Maybe you've noticed some fancy work displayed on our website's decal page -- that's the work of Justin Rothshank, master of pots, decals, and all things surface decoration. Here at The Ceramic Shop, we've long been a fan of his complex, layered work, and now that he's been working with gold luster decals -- our new obsession! -- we love it even more. Justin was kind enough to take time out of his busy schedule to answer a few questions about his process, his workflow, and his motivations. Enjoy!
What is your driving force to create?
It's twofold. First, I love to experiment, learn, and test. I look forward to working in the studio every day. Whether it's trying new forms for pots, making new decals, testing new glazes, or firing kilns in a different way the rewards of making and getting better at what I do are what drive me.
Second, selling what we make is how my wife and I support ourselves and our family. There's nothing like a mortgage payment or health care bill to keep you motivated everyday.
Describe a typical day in the studio.
I load or unload a kiln nearly everyday. If theres a kiln to unload in the morning, that's usually the first thing I do. I pack and ship pots several days a week. If there's a way to put that off till later, I usually do!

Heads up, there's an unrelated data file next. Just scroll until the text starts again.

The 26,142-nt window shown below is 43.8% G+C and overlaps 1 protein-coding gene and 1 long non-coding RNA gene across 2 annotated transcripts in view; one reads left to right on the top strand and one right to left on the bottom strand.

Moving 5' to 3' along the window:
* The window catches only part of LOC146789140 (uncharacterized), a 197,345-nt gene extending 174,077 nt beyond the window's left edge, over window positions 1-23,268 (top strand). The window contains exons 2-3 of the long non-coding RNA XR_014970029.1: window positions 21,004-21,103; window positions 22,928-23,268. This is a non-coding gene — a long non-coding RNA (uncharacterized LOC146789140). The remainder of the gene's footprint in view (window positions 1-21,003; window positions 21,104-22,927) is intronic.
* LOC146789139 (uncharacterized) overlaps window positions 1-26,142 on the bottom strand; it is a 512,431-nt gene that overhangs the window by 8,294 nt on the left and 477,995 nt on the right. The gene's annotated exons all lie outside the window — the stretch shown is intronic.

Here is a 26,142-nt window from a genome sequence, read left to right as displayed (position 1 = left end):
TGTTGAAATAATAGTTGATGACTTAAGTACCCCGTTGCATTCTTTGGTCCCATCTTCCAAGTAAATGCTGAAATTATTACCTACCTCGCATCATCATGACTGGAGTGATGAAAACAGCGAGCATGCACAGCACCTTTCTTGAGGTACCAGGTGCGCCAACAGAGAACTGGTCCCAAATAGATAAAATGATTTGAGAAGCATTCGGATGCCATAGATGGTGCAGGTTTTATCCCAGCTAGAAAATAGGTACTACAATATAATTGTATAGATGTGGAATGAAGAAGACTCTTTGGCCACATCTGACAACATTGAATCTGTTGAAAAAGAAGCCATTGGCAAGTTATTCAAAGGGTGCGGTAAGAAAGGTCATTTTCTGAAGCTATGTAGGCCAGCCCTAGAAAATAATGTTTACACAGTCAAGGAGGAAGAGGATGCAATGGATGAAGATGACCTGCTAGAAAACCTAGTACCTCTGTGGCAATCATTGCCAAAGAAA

Most studio weeks rotate between a bit of glazing, a bit of making new pots, and a bit of decorating with decals. I fire kilns 3-6 times of week depending on production needs. I need to fire my pots 3-5 times each to complete my decorating process.
I try to photograph pots daily. I spend a few hours a week designing decals, and doing computer work.
While all of this seems like a jumble of tasks, I find a regular routine pretty easily, and work 40-60 hours a week depending on the season.
What are your favorite tools -- what can you not live without?
My favorite throwing tool is a green rib from mudtools. I have a pair of red handles scissors that I've been using for the last 10 years that are extremely important to me for cutting out decals. Lastly, my kilns are critical to my process and I spend a remarkable amout of time with them!
Is there a person place or thing that was most influential in your decision to pursue a career in the arts? This could be a teacher, a trip you took, a book, etc..
My wife is a critical partner in my process. While she doesn't work with me in the studio (she has her own studio for painting/drawing) her support and knowledge of my life as a working artist has been very influential.
Secondly, I've had a series of supportive friends over the past 10 years who have given me guidance, shared advice, and directed me to answers for technical problems, business solutions, and career support.
What advice would you give someone who is looking to pursue a career in ceramics?
Whenever I'm asked this question I always answer the same thing. Make lots of work. Tons of work. You get better thru dedicated practice and there is no replacement for time spent making.
If you want to see more of Justin's awesome work, check out his website here: http://rothshank.com/justins-work/